The end of the age of consumption and the decreasing need for labor are more related than you think
Here's a variation of a chart that has made its way around a lot lately - wages and salaries as a percentage of GDP (green line). We see that it's been falling consistently for five decades. But at the same time, as we see in the blue line, wages/salaries and profits as a percentage of GDP have been pretty consistent. The record profit margins we see in 2012 have been corporations gaining ground at the expense of labor. It's only unsustainable if you see labor clawing back its share of the pie - not likely in the near-term with 8% unemployment.
One can easily make the case that the only thing "wrong" with the economy in 2012 is that growth is below-trend due to the financial crisis and subdued public/private sector response, and capital has gained an outsized share of income gains relative to labor since the year 2000.
The role of the duel forces of capital and technology is to make us more productive, to allow us to do things that labor alone can't do, or to do them more efficiently. And they've done a good job. Since 1975, in the US manufacturing sector, hours worked have fallen by 30% (blue line, left axis) while output has risen by 170% (red line, right axis).
The issue, if you're labor anyway, is those productivity gains accrue to consumers and the owners of the factors of production, not labor.
And while until now these job-destroying forces have mostly been confined to the goods-producing and information sectors, it looks like the next wave is going to hit much broader in the service sector. As nascent technologies like IBM's Watson show, everyone from bankers to retail workers to health-care and education workers are at risk. "Long IBM, short labor" is a trade that should work for years barring government policy changes.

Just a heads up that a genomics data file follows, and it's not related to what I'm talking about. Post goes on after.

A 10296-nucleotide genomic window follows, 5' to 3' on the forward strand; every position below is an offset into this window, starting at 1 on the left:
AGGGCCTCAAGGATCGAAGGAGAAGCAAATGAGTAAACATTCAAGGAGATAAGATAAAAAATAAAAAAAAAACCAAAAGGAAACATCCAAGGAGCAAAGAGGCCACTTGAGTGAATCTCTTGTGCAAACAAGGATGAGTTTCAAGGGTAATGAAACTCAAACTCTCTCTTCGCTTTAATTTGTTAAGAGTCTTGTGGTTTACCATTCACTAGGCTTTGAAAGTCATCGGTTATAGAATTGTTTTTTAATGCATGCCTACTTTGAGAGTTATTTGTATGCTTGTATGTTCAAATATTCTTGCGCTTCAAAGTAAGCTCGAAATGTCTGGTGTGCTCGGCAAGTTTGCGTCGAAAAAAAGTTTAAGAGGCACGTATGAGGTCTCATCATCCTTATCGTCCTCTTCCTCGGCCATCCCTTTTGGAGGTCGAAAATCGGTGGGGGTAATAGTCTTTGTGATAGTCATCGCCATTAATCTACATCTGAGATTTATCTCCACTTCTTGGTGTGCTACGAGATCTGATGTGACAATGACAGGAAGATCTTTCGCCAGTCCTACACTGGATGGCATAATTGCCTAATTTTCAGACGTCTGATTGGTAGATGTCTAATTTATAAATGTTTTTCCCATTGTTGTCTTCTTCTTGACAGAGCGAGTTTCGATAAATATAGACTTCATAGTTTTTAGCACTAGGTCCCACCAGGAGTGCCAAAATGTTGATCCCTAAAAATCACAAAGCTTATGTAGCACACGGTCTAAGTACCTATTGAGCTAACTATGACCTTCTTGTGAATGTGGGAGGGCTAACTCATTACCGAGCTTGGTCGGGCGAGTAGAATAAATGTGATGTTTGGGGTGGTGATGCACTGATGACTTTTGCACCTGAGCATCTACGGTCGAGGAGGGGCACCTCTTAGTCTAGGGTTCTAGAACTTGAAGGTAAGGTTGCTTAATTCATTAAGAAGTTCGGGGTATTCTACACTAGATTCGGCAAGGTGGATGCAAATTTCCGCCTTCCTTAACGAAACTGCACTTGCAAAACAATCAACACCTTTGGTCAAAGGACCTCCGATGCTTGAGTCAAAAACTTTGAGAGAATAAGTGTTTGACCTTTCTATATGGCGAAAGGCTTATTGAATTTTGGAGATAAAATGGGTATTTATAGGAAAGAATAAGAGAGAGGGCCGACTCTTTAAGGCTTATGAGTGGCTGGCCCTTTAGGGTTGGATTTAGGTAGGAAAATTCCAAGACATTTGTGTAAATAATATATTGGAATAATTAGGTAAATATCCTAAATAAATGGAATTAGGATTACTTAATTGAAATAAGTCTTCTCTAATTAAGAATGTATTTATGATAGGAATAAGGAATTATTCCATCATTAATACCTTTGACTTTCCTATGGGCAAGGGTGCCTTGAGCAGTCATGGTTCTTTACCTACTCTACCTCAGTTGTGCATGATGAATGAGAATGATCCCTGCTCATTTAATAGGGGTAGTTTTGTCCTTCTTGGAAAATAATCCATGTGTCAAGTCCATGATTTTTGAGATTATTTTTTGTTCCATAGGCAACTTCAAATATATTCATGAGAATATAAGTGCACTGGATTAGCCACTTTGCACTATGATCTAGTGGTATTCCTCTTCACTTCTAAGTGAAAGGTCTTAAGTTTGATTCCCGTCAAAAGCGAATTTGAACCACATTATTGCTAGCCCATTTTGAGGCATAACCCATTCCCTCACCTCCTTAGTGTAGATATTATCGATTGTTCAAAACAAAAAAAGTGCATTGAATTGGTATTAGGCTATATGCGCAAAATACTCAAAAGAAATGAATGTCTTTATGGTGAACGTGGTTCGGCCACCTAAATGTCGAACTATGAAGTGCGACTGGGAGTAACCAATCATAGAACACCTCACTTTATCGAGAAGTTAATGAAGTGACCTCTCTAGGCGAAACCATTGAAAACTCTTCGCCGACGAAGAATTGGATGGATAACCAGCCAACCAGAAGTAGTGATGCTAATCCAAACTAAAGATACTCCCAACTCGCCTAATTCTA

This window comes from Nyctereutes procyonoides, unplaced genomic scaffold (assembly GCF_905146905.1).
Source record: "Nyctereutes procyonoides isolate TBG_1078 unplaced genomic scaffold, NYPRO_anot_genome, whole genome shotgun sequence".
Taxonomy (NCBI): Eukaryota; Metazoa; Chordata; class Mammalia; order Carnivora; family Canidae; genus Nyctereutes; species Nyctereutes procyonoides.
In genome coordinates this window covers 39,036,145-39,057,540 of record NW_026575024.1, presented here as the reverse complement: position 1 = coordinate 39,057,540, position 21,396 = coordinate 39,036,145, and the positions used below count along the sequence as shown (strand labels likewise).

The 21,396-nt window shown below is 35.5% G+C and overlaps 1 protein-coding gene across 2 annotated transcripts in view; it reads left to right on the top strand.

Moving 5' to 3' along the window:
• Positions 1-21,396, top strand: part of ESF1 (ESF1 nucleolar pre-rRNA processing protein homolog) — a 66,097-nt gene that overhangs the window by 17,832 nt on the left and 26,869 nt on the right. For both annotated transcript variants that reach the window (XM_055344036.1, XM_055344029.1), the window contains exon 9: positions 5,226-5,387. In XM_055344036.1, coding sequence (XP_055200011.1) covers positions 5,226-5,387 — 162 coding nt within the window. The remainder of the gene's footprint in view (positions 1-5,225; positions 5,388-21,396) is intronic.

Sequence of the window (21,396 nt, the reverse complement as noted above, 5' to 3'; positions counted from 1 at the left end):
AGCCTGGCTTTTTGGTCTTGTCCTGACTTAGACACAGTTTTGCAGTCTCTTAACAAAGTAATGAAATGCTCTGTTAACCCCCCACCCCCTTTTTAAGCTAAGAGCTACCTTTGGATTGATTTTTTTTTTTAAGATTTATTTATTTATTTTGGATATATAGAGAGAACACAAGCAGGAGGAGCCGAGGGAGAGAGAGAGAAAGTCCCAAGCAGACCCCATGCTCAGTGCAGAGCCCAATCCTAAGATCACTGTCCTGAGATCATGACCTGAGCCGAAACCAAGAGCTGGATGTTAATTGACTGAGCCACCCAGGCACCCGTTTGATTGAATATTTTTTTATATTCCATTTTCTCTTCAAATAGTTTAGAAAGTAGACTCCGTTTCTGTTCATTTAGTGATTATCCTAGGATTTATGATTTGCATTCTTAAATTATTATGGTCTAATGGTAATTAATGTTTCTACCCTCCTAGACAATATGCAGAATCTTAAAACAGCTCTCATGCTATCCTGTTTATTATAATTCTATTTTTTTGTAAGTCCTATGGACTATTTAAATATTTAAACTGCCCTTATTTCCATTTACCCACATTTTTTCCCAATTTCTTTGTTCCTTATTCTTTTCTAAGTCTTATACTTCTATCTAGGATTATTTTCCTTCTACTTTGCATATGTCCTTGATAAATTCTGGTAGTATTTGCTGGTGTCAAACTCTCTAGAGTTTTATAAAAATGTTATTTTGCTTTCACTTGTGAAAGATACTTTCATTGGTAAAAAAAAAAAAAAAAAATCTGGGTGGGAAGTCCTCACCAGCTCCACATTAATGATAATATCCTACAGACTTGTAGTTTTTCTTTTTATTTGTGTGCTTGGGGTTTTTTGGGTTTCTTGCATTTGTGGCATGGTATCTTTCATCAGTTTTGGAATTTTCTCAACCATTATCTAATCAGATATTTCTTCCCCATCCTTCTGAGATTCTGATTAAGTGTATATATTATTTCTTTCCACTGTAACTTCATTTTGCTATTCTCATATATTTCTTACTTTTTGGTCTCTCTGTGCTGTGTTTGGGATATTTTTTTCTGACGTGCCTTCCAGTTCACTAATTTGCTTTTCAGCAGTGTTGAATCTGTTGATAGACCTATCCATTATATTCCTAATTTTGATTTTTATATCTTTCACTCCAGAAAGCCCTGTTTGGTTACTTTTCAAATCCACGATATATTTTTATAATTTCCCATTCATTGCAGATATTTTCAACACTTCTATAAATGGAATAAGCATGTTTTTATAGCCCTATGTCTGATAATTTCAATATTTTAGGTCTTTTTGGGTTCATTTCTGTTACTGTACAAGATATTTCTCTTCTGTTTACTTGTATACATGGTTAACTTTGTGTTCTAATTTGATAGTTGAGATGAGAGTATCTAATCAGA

It's a bit perverse that we cheer the gains in health-care employment while we decry the rise in health-care costs - the two are related. Presumably, technology will cause health-care productivity to soar, reducing the need for health-care workers. Again, great for consumers and capital, bad for displaced workers.
The debate that's currently one-sided in policy circles but increasingly will become mainstream out of necessity, is about the balance of power between labor and capital. We've seen it in pro sports - owners and players haggle over what percentage of sports-related income players get to take home. And the debate was a lot more common in America's past - men like Samuel Gompers were champions of the cause in the late 1800s and early 1900s, trust-busting was popular, and government in general took a more muscular role in the economy with increased regulation, labor laws, and safety nets.
But there's another long-term issue in play than simply who gets what percentage of the national income pie. It's that Americans continue to define themselves by work when technology continues to reduce the demand for labor. A couple recent articles have probed this phenomenon. A New York Times piece talks about our addiction to busyness: "Busyness serves as a kind of existential reassurance, a hedge against emptiness; obviously your life cannot possibly be silly or trivial or meaningless if you are so busy, completely booked, in demand every hour of the day."
And last week the Financial Times posted a piece about the end of the age of consumption, with what would currently be considered radical proposals; "[government] should institute an unconditional basic income for all citizens. This would aim to improve the choice between work and leisure. Critics say this would be a disincentive to work. That is precisely its merit in a society which should be working less and enjoying life more."
Maybe this sounds extreme, but in the past democracies passed laws to restrict child labor and limit the length of the workday, and instituted unconditional basic income for all [senior] citizens. The end of the age of consumption and the decreasing need for labor are intertwined, and we have just begun to come to grips with this.